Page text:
Some fecret truths, from learned pride conceal'd,
To Maids alone and Children are reveal'd:
What tho' no credit doubting Wits may give?
The Fair and Innocent fhall ftill believe.
Know then, unnumber'd Spirits round thee fly,
The light Militia of the lower sky:

Thefe, tho' unfeen, are ever on the wing,

Hang o'er the Box, and hover round the Ring.
Think what an equipage thou hast in air,
And view with fcorn two Pages and a Chair.
As now your own, our beings were of old,



And once inclos'd in Woman's beauteous mould;
Thence, by a foft tranfition, we repair-

From earthly vehicles to these of air.


Think not, when Woman's tranfient breath is filed, That all her vanities at once are dead;

Succeeding vanities fhe ftill regards,

And tho' the plays no more, o'erlooks the cards.
Her joy in gilded Chariots, when alive,

And love of Ombre, after death furvive.


VER. 47. As now your own, etc.] He here forfakes the Roficru fian fyftem; which, in this part, is too extravagant even for Poetry; and gives a beautiful fiction of his own, on the Platonic Theology of the continuance of the paffions in another fate, when the mind, before its leaving this, has not been purged and purified by philofophy, which furnishes an occafion for much useful fatire,

VER. 54, 55.


Quæ gratia currûm

A morumque fuit vivis, quæ cura nitentes

P.fcere equos, eadem fequiturtel ure repofos. Virg. Æn. vi,



For when the Fair in all their pride expire,
To their firft Elements their Souls retire :
The fprites of fiery Termagants in Flame
Mount up, and take a Salamander's name.
Soft yielding minds to Water glide away,
And fip, with nymphs, their elemental tea.
The graver Prude finks downward to a Gnome,
In fearch of mischief ftill on Earth to roam.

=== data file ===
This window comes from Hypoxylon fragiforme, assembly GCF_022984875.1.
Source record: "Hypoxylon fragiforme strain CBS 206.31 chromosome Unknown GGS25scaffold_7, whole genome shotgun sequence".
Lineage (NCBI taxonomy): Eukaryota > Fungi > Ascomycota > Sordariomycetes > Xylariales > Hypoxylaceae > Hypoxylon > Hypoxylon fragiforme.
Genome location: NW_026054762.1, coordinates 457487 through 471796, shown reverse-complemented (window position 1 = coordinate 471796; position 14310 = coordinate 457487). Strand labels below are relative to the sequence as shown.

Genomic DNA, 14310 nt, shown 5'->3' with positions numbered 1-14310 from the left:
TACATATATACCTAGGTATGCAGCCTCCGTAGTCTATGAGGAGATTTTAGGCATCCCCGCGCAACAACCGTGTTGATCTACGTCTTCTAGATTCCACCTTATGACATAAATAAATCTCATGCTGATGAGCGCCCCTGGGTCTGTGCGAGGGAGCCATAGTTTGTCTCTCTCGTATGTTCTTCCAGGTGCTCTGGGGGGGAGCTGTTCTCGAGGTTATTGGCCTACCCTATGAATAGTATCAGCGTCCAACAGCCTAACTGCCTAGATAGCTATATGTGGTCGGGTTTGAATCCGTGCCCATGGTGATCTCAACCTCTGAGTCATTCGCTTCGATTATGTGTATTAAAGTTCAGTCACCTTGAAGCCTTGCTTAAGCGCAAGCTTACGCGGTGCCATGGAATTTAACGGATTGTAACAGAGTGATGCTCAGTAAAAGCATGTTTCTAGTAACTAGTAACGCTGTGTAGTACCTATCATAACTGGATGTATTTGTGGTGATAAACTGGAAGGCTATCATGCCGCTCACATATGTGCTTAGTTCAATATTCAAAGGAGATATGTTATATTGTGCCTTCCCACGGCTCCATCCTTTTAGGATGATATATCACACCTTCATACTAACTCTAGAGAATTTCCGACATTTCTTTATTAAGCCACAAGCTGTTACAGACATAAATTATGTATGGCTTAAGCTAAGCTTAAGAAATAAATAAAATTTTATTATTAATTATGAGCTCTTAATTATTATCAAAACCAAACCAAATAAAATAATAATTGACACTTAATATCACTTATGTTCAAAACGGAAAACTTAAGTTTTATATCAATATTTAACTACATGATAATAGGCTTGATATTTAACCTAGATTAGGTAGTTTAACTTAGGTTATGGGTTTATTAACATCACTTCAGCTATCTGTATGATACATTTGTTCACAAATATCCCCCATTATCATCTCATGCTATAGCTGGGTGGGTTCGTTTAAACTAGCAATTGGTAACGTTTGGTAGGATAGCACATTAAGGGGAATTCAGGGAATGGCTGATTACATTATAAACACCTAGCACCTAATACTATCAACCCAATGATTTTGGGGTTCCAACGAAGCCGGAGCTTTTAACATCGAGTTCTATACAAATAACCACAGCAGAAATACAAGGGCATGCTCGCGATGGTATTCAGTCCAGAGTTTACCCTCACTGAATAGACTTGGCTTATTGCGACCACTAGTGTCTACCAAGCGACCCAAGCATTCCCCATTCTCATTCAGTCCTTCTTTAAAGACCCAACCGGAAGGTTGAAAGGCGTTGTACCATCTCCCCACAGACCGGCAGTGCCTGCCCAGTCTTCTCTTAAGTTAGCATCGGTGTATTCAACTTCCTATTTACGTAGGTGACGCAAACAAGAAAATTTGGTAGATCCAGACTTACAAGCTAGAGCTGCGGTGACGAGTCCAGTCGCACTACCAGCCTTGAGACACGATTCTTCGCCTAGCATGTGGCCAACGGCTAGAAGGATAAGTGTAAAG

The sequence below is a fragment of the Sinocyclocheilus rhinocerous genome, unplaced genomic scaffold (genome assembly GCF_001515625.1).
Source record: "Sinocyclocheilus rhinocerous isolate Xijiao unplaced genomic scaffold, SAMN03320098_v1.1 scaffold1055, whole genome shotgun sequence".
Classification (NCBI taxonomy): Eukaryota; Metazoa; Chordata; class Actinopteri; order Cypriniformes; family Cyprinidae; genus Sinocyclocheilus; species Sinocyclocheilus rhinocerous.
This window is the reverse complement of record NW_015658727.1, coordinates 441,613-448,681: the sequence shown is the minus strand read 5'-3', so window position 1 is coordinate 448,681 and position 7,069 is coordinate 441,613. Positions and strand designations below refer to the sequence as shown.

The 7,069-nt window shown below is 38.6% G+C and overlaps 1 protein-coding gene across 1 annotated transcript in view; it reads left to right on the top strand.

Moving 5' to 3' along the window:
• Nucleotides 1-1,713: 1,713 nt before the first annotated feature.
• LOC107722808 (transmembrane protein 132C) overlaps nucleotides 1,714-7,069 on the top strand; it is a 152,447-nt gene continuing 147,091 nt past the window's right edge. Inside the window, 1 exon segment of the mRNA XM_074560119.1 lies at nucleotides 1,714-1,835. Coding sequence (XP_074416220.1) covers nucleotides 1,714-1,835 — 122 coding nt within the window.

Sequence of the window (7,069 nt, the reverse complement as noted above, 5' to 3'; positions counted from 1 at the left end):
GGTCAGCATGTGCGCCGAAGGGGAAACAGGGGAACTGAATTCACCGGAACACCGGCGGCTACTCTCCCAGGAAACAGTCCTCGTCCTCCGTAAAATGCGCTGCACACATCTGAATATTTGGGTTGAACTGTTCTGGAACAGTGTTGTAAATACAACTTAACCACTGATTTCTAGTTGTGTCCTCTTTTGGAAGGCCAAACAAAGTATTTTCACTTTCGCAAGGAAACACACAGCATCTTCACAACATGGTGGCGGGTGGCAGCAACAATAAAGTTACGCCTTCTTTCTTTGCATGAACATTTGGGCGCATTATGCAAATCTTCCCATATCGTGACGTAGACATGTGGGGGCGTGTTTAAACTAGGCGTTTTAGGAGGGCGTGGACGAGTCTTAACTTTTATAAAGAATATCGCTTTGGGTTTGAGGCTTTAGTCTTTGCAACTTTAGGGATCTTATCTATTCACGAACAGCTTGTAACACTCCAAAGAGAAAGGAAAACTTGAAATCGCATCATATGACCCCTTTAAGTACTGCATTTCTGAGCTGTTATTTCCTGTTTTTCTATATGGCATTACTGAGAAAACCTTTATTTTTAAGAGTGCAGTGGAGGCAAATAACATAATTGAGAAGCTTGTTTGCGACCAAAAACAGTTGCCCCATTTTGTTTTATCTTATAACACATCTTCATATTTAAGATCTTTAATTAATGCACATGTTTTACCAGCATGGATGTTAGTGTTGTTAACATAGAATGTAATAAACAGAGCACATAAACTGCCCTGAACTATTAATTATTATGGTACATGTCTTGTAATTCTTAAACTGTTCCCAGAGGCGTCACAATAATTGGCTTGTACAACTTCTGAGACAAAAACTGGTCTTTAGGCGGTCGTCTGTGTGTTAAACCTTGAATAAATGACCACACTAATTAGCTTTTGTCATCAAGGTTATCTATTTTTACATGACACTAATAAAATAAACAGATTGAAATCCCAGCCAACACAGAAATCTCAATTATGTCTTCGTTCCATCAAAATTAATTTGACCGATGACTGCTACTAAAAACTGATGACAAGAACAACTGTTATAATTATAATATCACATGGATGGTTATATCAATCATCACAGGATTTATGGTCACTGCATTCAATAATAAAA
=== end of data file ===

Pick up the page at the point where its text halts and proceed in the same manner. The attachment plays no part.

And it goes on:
The light Coquettes in Sylphs aloft repair,
And fport and flutter in the fields of Air.
Know farther yet; whoever fair and chaste
Rejects mankind, is by fome Sylph embrac❜d:
For, fpirits, freed from mortal laws, with ease,
Affume what fexes and what fhapes they please.,
What guards the purity of melting Maids,
In courtly balls, and midnight masquerades,
Safe from the treach'rous friend, the daring spark,
The glance by day, the whisper in the dark,
When kind occafion prompts their warm defires,
When music foftens, and when dancing fires?
'Tis but their Sylph, the wife Celestials know,
Tho' Honour is the word with Men below.



Some nymphs there are, too conscious of their face,

For life predeftin'd to the Gnomes embrace.


These fwell their profpects and exalt their pride,
When offers are difdain'd, and love deny'd:

Then gay ideas croud the vacant brain,

While Peers, and Dukes, and all their fweeping train,

And Garters, Stars, and Coronets appear,

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And in foft founds, Your Grace falutes their ear.


VER. 68. is by fome Sylph embrac'd:] Here again the Author refumes a tenet peculiar to the Roficrufian fyftem. But the prin ciple, on which it is founded, was by no means fit to be employed in fuch a fort of poem.

'Tis thefe that early taint the female soul,
Inftruct the eyes of young Coquettes to roll,
Teach infant cheeks a bidden blush to know,
And little hearts to flutter at a Beau.

Oft, when the world imagine women stray,
The Sylphs thro' myftic mazes guide their way,
Thro' all the giddy circle they pursue,

And old impertinence expel by new.
What tender maid but muft a victim fall
To one man's treat, but for another's ball ?



When Florio fpeaks, what virgin could withftand,
If gentle Damon did not fqueeze her hand?
With varying vanities, from ev'ry part,

They shift the moving Toy-shop of their heart;


Where wigs with wigs, with fword-knots fword-knots

Beaux banish beaux, and coaches coaches drive.
This erring mortals Levity may call,
Oh blind to truth! the Sylphs contrive it all.
Of thefe am I, who thy protection claim,
A watchful fprite, and Ariel is my name.
Late, as I rang'd the crystal wilds of air,
In the clear Mirror of thy ruling Star
I faw, alas! fome dread event impend,
Ere to the main this morning fan descend;



But heav'n reveals not what, or how, or where:

Warn'd by the Sylph, oh pions maid, beware!
This to difclofe is all thy guardian can:

Beware of all, but most beware of Man!

VER. 108. In the clear Mirror] The language of the Platonis, the writers of the intelligible world of fpirits, etc.

VER. 113. This to disclose, etc.] There is much pleasantry in the écnduct of this fcene. The Roficrufian doctrine was delivered.only. to Adepts, with the utmost caution, and under the moft folema